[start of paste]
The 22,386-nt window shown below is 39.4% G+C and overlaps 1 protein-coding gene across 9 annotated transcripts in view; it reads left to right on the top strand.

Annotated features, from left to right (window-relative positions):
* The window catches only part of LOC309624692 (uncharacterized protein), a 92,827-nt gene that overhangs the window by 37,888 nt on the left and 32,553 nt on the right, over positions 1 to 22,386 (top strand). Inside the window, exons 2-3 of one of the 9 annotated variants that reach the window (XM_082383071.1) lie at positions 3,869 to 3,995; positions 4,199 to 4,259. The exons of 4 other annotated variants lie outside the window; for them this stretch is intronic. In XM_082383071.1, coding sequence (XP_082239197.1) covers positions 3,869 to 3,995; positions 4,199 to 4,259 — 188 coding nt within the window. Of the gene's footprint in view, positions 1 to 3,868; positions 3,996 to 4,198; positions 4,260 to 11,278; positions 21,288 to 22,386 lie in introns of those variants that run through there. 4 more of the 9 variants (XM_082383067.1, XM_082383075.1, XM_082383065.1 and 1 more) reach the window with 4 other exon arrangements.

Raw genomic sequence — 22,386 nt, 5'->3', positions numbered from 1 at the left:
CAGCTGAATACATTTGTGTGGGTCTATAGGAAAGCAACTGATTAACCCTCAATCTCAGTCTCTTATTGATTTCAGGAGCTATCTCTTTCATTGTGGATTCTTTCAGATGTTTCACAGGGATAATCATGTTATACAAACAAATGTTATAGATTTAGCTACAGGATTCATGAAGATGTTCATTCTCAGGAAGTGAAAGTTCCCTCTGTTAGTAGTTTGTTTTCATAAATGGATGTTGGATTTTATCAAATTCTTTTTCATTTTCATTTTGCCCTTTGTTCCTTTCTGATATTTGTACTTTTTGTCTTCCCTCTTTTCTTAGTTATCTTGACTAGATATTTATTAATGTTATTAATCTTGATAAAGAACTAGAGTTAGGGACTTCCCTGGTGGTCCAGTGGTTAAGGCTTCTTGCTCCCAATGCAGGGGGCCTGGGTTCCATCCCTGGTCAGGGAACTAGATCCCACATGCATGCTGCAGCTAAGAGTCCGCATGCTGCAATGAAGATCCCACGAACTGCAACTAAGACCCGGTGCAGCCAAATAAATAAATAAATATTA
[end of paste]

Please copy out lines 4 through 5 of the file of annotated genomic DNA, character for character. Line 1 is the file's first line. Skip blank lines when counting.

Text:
Raw genomic sequence — 22,386 nt, 5'->3', positions numbered from 1 at the left:
CAGCTGAATACATTTGTGTGGGTCTATAGGAAAGCAACTGATTAACCCTCAATCTCAGTCTCTTATTGATTTCAGGAGCTATCTCTTTCATTGTGGATTCTTTCAGATGTTTCACAGGGATAATCATGTTATACAAACAAATGTTATAGATTTAGCTACAGGATTCATGAAGATGTTCATTCTCAGGAAGTGAAAGTTCCCTCTGTTAGTAGTTTGTTTTCATAAATGGATGTTGGATTTTATCAAATTCTTTTTCATTTTCATTTTGCCCTTTGTTCCTTTCTGATATTTGTACTTTTTGTCTTCCCTCTTTTCTTAGTTATCTTGACTAGATATTTATTAATGTTATTAATCTTGATAAAGAACTAGAGTTAGGGACTTCCCTGGTGGTCCAGTGGTTAAGGCTTCTTGCTCCCAATGCAGGGGGCCTGGGTTCCATCCCTGGTCAGGGAACTAGATCCCACATGCATGCTGCAGCTAAGAGTCCGCATGCTGCAATGAAGATCCCACGAACTGCAACTAAGACCCGGTGCAGCCAAATAAATAAATAAATATTA